Kristi wrote wonderful letters of her time in Lima. She had a jocular yet literary style and she painted wonderful word pictures about Peruvian culture, the country’s politics and a trek she made to the mysterious city of Machu Picchu. I would read her letters and imagine myself standing beside her on some promontory in the Andes, munching perhaps on an edible tuber.

The letters that came from my girl friend in England were singularly dispiriting. Once she wrote about an Indian meal she had eaten in London. She expressed surprise and a sense of injury when each dish she tried failed to taste the way she expected it. Later in the night, she threw it all up in her squalid little hotel room. The tone of the letters I now realize expressed the feelings of someone to whom fate had dealt some bad cards. At the time, however, I just scorned what I considered her weakness and frailty.

At such times I would bemoan my fate and wonder how I let Kristi slip through my fingers. Was there any chance that I could win her back? This turned out to be the start of a pattern that plagued me during a number of relationships. It’s the old “the grass is always greener” syndrome, and it has caused me to hurt a number of people, for which I am truly sorry.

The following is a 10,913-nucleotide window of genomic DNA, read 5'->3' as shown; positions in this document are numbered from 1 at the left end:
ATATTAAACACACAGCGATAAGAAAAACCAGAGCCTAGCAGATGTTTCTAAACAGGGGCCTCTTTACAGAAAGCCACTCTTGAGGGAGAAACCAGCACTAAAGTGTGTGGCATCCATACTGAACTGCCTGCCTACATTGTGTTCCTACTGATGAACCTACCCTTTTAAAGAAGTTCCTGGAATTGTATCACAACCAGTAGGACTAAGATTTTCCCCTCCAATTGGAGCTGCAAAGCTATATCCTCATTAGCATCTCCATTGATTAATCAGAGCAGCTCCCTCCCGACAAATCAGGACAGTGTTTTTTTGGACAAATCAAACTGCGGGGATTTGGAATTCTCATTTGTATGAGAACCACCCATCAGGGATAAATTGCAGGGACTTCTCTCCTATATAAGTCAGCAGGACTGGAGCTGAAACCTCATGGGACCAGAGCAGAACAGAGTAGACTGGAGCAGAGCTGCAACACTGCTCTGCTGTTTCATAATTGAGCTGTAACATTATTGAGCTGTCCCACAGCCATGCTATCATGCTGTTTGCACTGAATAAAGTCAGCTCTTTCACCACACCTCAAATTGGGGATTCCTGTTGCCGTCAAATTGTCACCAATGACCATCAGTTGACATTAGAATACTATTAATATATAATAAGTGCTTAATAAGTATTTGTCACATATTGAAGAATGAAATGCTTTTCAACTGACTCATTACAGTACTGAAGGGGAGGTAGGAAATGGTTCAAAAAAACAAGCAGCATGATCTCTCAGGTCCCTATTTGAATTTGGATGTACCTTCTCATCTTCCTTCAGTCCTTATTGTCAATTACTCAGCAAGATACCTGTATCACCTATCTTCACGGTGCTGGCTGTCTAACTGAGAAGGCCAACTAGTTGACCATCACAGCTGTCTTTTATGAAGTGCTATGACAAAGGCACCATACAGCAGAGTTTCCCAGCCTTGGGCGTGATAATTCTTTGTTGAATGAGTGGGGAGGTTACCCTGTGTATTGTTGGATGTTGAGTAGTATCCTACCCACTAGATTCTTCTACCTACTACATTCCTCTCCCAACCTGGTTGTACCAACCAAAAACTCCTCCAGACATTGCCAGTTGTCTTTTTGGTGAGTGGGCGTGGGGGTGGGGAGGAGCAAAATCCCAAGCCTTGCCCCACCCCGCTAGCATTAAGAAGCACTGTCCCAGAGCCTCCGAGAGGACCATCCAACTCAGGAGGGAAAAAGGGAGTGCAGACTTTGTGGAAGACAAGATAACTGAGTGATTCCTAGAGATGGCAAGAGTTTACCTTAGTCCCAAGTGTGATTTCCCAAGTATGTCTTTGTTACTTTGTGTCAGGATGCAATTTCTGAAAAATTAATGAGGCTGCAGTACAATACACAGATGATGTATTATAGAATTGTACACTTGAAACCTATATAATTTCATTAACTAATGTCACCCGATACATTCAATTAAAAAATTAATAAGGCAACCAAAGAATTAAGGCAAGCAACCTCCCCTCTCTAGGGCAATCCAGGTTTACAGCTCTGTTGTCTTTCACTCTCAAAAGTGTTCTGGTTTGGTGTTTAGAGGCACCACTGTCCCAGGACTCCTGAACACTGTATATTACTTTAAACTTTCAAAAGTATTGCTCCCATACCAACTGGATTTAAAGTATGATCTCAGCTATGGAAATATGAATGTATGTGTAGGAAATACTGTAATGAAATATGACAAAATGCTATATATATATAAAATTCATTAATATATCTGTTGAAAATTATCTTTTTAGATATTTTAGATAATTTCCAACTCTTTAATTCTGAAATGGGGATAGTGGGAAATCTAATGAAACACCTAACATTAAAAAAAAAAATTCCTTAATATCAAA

I would like to say that I did the noble thing and remained faithful to my girl friend while she was in England. In truth, I was faithful in deed but not thought. I resembled Jimmy Carter in that aspect who during his campaign that fall gave an interview with Playboy Magazine in which he said “I have committed adultery in my heart many times.”

What made me faithful in deed, however, was not a deep moral or ethical conviction. No, I was just too shy to try to pick up girls. While writing this, I discovered why. Part of it has to do with having had a poor body image—I was a little plump as a child and a few adults remarked on it and though I lost my baby fat, the impression has lasted almost all of my life. But the prime reason I failed in the bar scene was the dancing. I wasn’t crazy about disco music which was all the rage back in the late 1970s, but that wasn’t the real reason. I had a mortal dread of making a fool of myself and having people stare at me.